Authors: McDermott JD, Eguchi M, Stokes WA, Amini A, Hararah M, Ding D, Valentine A, Bradley CJ, Karam SD
Title: Short- and Long-term Opioid Use in Patients with Oral and Oropharynx Cancer.
Journal: Otolaryngol Head Neck Surg 160(3):409-419
Date: 2019 Mar
PubMed ID: 30396321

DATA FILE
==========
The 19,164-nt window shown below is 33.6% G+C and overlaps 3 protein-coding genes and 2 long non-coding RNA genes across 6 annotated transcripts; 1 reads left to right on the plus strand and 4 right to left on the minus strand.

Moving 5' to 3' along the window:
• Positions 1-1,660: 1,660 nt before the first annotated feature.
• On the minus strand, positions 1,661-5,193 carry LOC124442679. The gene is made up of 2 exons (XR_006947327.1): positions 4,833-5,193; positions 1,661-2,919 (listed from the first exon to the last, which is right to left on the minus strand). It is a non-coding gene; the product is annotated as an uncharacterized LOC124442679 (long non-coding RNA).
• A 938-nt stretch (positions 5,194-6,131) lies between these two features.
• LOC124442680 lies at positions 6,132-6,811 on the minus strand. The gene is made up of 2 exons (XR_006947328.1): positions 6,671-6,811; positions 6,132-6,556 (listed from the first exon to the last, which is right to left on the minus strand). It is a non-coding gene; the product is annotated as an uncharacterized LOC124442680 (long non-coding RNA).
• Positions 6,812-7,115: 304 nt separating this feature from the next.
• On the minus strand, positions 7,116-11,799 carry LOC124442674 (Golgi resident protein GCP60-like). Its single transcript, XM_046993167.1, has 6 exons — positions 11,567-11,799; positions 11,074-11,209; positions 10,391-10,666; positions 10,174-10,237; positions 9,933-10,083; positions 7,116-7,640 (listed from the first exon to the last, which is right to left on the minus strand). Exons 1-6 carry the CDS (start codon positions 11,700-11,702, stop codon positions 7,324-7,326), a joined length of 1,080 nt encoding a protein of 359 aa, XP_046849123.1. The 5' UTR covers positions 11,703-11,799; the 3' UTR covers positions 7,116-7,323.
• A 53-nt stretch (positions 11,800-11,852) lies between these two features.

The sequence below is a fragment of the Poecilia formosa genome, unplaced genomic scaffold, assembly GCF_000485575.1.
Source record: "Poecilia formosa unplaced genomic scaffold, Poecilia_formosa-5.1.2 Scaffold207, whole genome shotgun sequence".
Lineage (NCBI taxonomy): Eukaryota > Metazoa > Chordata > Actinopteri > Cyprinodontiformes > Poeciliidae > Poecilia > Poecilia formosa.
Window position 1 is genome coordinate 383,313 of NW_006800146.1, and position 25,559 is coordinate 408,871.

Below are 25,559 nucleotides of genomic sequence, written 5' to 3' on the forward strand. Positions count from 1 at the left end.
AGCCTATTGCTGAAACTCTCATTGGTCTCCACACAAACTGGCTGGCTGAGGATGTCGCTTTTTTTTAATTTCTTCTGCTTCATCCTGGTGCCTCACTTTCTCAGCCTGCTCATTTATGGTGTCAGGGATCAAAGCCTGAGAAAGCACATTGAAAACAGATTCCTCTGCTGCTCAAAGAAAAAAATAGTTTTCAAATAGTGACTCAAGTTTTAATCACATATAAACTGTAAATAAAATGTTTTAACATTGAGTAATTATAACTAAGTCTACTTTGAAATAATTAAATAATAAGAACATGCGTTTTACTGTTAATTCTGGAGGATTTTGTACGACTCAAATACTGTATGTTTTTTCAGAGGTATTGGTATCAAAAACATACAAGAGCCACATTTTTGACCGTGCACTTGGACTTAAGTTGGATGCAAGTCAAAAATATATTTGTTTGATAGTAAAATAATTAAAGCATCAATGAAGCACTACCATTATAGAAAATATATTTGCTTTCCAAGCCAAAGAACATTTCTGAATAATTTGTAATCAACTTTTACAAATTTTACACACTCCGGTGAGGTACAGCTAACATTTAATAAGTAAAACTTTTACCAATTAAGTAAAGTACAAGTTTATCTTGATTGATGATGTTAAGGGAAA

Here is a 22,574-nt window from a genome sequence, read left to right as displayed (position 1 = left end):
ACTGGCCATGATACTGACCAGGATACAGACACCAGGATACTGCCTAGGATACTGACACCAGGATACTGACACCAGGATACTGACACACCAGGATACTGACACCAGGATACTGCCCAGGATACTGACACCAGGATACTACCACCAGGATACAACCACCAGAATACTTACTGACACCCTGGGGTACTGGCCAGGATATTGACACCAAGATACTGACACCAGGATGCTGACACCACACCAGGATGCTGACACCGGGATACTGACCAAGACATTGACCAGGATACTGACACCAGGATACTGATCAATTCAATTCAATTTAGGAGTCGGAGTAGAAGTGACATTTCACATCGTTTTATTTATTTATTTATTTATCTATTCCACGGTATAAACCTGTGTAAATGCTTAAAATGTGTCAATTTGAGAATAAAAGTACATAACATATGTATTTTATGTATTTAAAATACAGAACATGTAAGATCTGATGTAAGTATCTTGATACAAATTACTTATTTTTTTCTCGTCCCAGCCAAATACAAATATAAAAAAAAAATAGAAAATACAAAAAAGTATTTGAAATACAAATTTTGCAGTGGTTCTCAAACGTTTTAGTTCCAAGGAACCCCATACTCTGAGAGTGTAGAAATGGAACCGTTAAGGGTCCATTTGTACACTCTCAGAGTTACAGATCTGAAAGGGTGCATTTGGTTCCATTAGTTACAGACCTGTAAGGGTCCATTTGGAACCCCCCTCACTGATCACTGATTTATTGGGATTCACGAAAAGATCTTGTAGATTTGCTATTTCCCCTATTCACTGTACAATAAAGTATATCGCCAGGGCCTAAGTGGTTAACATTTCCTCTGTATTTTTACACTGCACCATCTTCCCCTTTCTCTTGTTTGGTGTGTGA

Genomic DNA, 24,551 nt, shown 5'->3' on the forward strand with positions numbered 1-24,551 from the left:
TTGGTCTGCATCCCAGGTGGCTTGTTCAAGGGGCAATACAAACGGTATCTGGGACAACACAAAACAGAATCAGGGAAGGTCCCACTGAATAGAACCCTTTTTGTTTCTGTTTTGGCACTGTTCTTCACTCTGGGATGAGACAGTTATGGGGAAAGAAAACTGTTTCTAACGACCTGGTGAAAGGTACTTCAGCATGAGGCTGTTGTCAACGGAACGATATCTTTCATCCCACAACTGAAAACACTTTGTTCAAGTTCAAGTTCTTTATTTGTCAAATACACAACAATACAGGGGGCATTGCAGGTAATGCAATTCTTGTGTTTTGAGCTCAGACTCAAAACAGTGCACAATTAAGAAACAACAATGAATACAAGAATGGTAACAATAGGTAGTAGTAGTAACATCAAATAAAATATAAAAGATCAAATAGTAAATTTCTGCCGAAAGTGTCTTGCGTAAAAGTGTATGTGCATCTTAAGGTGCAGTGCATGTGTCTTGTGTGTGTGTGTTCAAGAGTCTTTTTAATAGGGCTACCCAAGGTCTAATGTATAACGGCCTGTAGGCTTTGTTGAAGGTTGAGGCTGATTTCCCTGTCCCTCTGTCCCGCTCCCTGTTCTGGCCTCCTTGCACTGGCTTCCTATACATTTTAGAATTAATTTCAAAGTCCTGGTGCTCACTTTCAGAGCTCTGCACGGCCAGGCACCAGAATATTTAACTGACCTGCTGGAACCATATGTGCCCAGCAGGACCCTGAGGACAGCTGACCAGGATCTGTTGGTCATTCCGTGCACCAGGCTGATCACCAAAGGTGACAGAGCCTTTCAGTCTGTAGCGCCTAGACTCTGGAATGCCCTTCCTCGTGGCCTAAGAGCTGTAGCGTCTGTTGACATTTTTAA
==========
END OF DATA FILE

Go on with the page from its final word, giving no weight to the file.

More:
Abstract: OBJECTIVE: Opioid use and abuse is a national health care crisis, yet opioids remain the cornerstone of pain management in cancer. We sought to determine the risk of acute and chronic opioid use with head and neck squamous cell cancer (HNSCC) treatment. STUDY DESIGN: Retrospective population-based study. SETTING: Surveillance, Epidemiology and End Results (SEER)-Medicare database from 2008 to 2011. SUBJECTS AND METHODS: In total, 976 nondistant metastatic oral cavity and oropharynx patients undergoing cancer-directed treatment enrolled in Medicare were included. Opiate use was the primary end point. Univariate and multivariable logistic analyses were completed to determine risk factors. RESULTS: Of the patients, 811 (83.1%) received an opioid prescription during the treatment period, and 150 patients (15.4%) had continued opioid prescriptions at 3 months and 68 (7.0%) at 6 months. Opioid use during treatment was associated with prescriptions prior to treatment (odds ratio [OR], 3.28; 95% confidence interval [CI], 2.11-5.12) and was least likely to be associated with radiation treatment alone (OR, 0.35; 95% CI, 0.18-0.68). Risk factors for continued opioid use at both 3 and 6 months included tobacco use (OR, 2.23; 95% CI, 1.05-4.71 and OR, 3.84; 95% CI, 1.44-10.24) and opioids prescribed prior to treatment (OR, 3.84; 95% CI, 2.45-5.91 and OR, 3.56; 95% CI, 1.95-6.50). Oxycodone prescribed as the first opioid was the least likely to lead to ongoing use at 3 and 6 months (OR, 0.33; 95% CI, 0.17-0.62 and OR, 0.26; 95% CI, 0.10-0.67). CONCLUSION: Patients with oral/oropharyngeal cancer are at a very high risk for receiving opioids as part of symptom management during treatment, and a significant portion continues use at 3 and 6 months after treatment completion.